You will notice that two of the products do not have magnesium or calcium. Calcium is necessary for muscle contraction and, once a person gets low on calcium, muscle cramps are sure to follow. As for magnesium, it is the trickiest electrolyte to deal with. If you replace too much, you can get diarrhea. But if the amount of magnesium gets too low, what doesn’t go down will come back up. Of course, everyone has a different constitution when it comes to how the gut handles any sort of problem. The only true way of finding out your own tolerance is through simple trial and error, even though this can be the most unpleasant of routes.
With regard to the 11 ounces of sweat, the number is mostly arbitrary. Given the amount of variables present, it is not possible to give more than a ballpark number. Some triathletes can sweat as much as two to three liters an hour. Going back to your weight pre- and post-activity is the best means for figuring out your own weight loss. And as I mentioned earlier, if you have normally functioning kidneys, when in doubt, opt for a little extra salt.
Being a doctor and an ultramarathoner, I sometimes forget that most people do not speak so freely about pee in mixed company. But when it comes to dealing with heat, monitoring one’s urine is the best way to make quick assessments of how the body is handling dehydration.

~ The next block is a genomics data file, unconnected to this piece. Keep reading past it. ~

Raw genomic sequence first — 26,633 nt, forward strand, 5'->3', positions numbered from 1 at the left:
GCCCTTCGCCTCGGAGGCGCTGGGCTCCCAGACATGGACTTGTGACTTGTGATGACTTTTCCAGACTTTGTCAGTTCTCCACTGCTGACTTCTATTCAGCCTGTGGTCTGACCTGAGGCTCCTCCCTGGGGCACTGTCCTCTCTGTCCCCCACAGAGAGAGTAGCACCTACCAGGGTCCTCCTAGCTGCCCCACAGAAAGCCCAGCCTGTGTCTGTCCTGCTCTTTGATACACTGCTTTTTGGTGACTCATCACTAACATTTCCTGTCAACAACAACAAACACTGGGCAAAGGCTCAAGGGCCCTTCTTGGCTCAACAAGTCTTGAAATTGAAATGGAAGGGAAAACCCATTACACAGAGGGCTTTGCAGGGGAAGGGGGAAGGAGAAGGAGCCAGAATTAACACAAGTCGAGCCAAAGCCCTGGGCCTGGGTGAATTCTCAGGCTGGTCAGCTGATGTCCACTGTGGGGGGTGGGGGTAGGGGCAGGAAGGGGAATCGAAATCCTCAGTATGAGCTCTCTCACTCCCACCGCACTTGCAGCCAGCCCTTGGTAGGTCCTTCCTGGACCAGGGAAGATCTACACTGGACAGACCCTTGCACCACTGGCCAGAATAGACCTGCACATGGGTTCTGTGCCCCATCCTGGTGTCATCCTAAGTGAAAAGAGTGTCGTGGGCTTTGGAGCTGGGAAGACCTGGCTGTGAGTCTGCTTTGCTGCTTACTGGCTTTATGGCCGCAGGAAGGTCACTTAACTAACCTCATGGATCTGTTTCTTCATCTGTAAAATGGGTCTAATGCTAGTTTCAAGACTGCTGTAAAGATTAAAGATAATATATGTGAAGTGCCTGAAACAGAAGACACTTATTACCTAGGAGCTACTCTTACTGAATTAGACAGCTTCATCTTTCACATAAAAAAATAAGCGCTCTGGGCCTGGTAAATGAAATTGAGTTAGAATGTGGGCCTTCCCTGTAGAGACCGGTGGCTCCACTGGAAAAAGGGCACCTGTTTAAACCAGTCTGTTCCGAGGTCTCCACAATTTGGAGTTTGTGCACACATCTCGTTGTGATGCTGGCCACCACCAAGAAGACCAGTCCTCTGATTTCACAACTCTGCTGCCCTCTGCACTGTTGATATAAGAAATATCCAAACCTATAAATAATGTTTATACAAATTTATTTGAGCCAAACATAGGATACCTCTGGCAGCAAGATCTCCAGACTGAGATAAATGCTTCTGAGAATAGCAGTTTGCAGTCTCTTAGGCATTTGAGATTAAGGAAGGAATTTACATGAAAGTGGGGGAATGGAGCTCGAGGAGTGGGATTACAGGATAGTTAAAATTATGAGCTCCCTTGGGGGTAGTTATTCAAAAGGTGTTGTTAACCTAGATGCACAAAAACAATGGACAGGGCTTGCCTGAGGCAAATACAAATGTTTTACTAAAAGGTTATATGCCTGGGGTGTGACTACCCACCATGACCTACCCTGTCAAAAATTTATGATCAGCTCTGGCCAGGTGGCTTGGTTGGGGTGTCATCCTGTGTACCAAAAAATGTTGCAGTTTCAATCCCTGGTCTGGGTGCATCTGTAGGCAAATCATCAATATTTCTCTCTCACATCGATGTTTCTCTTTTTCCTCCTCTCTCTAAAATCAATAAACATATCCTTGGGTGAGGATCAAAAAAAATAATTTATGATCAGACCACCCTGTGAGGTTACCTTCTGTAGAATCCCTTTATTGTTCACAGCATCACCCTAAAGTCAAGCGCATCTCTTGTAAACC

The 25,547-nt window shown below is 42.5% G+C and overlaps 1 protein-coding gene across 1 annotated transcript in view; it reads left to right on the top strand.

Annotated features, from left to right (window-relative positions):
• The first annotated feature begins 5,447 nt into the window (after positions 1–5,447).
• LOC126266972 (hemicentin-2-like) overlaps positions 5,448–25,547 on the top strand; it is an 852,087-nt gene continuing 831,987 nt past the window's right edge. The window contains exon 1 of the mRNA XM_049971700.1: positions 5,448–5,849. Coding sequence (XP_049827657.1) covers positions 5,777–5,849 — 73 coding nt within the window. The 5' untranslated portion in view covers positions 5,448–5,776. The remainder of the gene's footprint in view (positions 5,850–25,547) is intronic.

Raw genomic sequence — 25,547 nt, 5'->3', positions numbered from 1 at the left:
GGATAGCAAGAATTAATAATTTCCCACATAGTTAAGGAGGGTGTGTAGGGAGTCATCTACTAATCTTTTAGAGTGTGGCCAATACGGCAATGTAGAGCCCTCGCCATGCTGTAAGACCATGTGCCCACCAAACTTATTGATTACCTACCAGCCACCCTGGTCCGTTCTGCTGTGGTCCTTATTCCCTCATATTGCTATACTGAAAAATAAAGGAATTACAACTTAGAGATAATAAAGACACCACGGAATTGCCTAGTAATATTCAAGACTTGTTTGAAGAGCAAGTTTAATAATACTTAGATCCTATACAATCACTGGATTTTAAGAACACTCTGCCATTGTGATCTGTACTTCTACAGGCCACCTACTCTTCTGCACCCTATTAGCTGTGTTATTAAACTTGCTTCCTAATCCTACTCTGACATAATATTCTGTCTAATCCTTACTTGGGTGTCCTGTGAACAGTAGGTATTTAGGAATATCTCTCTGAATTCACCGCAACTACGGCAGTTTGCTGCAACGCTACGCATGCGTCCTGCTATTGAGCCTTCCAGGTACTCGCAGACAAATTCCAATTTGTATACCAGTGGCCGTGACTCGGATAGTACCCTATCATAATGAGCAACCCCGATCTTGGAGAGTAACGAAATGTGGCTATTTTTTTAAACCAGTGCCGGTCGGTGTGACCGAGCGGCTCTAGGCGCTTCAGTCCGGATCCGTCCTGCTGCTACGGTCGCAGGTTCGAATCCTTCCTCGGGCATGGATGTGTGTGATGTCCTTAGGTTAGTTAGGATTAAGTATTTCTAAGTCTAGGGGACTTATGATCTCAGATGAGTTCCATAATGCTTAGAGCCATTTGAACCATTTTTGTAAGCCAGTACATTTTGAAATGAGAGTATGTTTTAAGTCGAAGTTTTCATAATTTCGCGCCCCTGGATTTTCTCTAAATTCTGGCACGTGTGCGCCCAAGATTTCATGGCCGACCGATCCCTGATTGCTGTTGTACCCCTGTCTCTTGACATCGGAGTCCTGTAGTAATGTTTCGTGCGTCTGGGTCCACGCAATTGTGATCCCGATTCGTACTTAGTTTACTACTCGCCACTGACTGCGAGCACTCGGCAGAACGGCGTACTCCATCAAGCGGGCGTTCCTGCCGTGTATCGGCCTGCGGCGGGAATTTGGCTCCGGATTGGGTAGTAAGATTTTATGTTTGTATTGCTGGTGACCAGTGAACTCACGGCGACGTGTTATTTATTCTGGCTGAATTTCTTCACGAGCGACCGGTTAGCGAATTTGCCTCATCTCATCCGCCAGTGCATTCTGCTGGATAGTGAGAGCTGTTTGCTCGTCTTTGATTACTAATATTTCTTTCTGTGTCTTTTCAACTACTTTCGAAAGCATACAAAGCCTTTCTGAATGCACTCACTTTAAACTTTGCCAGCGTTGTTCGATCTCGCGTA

During activity, urine will rarely be completely clear. Sweat loss will see to that. So, during the rest of the day when you are not in the heat, I recommend drinking to the point that your urine is close to clear. This way you are at least starting your workout with a full tank, so to speak. The more yellow it gets, the closer you are to dehydration. There is nothing wrong with a urine color that is not completely clear but if it gets dark yellow or brown, there is indeed a problem.
It is fact that everyone responds differently to exercising in the heat. Some handle it better than others. The only way to see where on this spectrum you fall is by easing yourself into your workouts, monitoring your own system, and making the appropriate adjustments. It also never hurts to hit the pool or Barton Springs and relax once in a while.
Dr. Shannon Mitchel is a physician, physical therapist, and ultramarathon runner who practices occupational medicine at NOVA Medical Center in South Austin. She also serves as Medical Director for various endurance events and maintains a small sports medicine private practice in South Austin.